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Python smach userdata key not available

asked 2016-10-10 01:45:22 -0500

orsonl gravatar image

Hi, I am new to smach and I have some question about userdata in smach. This is my code:

def main():
rospy.init_node('smach_example_state_machine')

sm_top = smach.StateMachine(outcomes=['outcome4','outcome5'],
                          input_keys=['sm_input'],
                          output_keys=['sm_output'])
sm_top.userdata.sm_input=1
with sm_top:
 smach.StateMachine.add('FOO', Foo(),
                        transitions={'outcome1':'BAR',
                                     'outcome2':'outcome4'},
                        remapping={'foo_counter_in':'sm_input',
                                   'foo_counter_out':'sm_data'})
 print 'the number is:  '
 print sm_top.userdata.sm_input
 print 'the number is:  '
 print sm_top.userdata.sm_data

 time.sleep(5)
 smach.StateMachine.add('BAR', Bar(),
                        transitions={'outcome1':'FOO'},
                        remapping={'bar_counter_in':'sm_data',
                                   'bar_counter_out':'sm_output'})

# Execute SMACH plan
outcome = sm_top.execute()

When I tried to print sm_top.userdata.sm_data the program crashed and told me sm_data key is not available. However I can access this key in the state Boo. I understand this might have something to do with pointer.(I would like to know the detail too). My question is: Is there anyway to access sm_top.userdata.sm_data in the main function? Also, is there a way to remap the output of a state to the input of two other states(1 to N)? Thanks!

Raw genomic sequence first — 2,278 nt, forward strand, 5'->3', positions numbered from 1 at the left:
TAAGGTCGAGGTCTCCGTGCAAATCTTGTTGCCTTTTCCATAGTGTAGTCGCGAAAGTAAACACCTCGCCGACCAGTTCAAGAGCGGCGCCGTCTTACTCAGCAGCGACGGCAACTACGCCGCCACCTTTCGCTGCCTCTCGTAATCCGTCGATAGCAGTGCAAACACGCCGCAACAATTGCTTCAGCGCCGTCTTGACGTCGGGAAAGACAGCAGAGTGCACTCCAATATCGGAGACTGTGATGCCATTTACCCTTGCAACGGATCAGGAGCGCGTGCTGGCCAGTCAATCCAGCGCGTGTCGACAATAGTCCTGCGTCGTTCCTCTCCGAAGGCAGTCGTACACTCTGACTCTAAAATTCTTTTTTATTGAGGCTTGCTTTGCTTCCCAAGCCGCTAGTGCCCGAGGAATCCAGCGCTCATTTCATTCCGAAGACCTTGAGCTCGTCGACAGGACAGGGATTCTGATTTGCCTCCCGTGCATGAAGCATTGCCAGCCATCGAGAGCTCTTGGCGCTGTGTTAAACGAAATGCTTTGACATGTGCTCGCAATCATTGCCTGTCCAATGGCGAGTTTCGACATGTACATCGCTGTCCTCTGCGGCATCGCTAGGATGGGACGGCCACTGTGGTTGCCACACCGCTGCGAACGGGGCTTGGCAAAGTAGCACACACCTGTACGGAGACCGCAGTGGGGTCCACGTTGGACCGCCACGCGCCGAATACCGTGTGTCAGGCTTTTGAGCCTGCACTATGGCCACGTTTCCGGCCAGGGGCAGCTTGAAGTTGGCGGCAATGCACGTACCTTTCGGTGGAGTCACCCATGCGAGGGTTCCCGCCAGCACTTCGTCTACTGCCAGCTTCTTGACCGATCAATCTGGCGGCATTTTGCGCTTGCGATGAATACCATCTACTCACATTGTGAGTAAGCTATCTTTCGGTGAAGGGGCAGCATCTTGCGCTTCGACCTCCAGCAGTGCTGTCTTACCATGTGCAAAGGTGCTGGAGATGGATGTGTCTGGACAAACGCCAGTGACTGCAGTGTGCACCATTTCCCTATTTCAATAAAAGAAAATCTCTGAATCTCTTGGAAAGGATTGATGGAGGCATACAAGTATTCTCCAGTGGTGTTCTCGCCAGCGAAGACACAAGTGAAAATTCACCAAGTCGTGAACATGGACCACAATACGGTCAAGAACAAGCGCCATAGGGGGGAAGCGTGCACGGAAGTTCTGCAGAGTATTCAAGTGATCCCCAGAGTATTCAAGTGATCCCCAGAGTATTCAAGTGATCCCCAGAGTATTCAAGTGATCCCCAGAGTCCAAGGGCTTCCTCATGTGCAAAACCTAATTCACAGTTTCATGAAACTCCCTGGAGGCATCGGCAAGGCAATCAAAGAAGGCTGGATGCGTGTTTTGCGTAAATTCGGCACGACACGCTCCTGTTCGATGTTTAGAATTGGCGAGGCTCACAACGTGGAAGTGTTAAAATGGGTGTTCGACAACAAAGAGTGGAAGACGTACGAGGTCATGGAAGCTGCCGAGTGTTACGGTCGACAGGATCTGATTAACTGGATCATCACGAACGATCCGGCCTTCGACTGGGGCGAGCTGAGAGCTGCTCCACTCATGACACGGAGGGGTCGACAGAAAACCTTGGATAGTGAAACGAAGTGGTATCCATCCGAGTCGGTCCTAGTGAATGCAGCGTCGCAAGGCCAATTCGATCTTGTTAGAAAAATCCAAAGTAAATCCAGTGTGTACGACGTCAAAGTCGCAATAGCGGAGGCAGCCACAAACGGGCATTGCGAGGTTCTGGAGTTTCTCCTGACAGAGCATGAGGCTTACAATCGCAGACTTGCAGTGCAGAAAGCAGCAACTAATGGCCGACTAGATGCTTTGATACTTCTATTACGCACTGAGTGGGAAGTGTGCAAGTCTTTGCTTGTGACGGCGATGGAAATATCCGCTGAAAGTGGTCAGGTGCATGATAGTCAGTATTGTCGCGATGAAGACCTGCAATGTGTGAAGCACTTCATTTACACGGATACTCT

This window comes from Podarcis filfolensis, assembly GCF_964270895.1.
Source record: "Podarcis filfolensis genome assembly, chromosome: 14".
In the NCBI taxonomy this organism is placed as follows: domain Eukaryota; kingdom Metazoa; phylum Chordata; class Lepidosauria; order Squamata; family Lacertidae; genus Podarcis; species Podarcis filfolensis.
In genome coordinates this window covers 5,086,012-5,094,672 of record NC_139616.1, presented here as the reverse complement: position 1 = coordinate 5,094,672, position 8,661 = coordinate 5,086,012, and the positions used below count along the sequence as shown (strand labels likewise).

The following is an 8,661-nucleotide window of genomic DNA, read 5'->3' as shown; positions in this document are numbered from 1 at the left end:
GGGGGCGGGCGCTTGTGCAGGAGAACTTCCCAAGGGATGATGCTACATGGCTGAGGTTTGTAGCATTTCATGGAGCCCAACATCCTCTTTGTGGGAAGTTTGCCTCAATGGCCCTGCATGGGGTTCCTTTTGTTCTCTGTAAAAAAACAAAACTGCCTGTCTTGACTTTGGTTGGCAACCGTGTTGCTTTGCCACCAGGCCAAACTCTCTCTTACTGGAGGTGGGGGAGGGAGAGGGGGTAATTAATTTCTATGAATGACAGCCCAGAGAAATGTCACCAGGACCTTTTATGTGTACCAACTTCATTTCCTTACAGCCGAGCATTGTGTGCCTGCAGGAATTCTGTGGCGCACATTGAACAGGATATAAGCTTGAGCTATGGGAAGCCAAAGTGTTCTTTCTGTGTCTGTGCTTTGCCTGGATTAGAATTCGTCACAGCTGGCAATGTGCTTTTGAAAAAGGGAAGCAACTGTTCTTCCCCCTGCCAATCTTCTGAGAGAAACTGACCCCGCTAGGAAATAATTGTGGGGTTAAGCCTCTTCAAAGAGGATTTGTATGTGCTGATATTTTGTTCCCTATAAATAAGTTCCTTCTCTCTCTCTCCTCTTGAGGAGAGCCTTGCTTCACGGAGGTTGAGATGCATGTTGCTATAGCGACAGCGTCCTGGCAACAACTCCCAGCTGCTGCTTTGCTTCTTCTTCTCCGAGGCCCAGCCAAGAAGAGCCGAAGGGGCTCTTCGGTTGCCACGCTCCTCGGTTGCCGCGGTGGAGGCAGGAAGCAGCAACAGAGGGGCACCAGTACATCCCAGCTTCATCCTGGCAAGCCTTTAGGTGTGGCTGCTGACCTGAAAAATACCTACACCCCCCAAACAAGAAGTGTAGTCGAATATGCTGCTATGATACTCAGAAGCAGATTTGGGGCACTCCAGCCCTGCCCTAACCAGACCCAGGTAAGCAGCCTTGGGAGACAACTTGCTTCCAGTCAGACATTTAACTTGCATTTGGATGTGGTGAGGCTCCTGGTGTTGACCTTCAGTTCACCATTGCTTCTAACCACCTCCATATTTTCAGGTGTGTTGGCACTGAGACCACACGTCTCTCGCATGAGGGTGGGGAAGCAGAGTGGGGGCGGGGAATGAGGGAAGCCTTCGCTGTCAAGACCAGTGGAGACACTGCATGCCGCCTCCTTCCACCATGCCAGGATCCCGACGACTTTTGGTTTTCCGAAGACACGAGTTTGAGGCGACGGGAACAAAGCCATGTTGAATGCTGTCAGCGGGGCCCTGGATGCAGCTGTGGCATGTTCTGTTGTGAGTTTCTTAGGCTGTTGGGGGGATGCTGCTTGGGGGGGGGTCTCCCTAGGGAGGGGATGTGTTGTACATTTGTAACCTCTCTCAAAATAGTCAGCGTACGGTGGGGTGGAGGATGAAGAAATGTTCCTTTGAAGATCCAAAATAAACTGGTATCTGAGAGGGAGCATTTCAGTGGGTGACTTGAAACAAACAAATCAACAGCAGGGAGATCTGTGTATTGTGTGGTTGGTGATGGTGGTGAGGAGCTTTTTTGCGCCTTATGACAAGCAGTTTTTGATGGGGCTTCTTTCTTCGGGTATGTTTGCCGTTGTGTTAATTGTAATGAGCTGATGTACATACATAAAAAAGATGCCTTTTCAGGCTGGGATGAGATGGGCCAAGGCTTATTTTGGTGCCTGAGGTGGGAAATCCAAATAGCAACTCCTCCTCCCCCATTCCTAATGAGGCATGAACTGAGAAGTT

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However I can access this key in the state Boo

Might not have had enough coffee, but I don't see a state Boo? Did you mean to write Foo?

gvdhoorn gravatar image gvdhoorn  ( 2016-10-11 04:22:05 -0500 )edit

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answered 2016-10-11 16:32:14 -0500

Userdata should only be accessed within states/containers which declare read (input key) or write (output key) access, although it is usually fine to initialize internal userdata keys on container construction.

Anyways, your example fails for the following reason: The key sm_data is only written by state Foo. Consequently, it only exists after the state returns with one of its outcomes (assuming the state declared foo_counter_out as output key). This won't happen before calling sm_top.execute(), which is after the print statement in your example. Before the very last line, you only construct the state machine, but do not execute it.

Yes, a userdata key can be passed to any amount of states. Consider it just as a variable to be updated during state machine execution.

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Asked: 2016-10-10 01:38:41 -0500

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Last updated: Oct 11 '16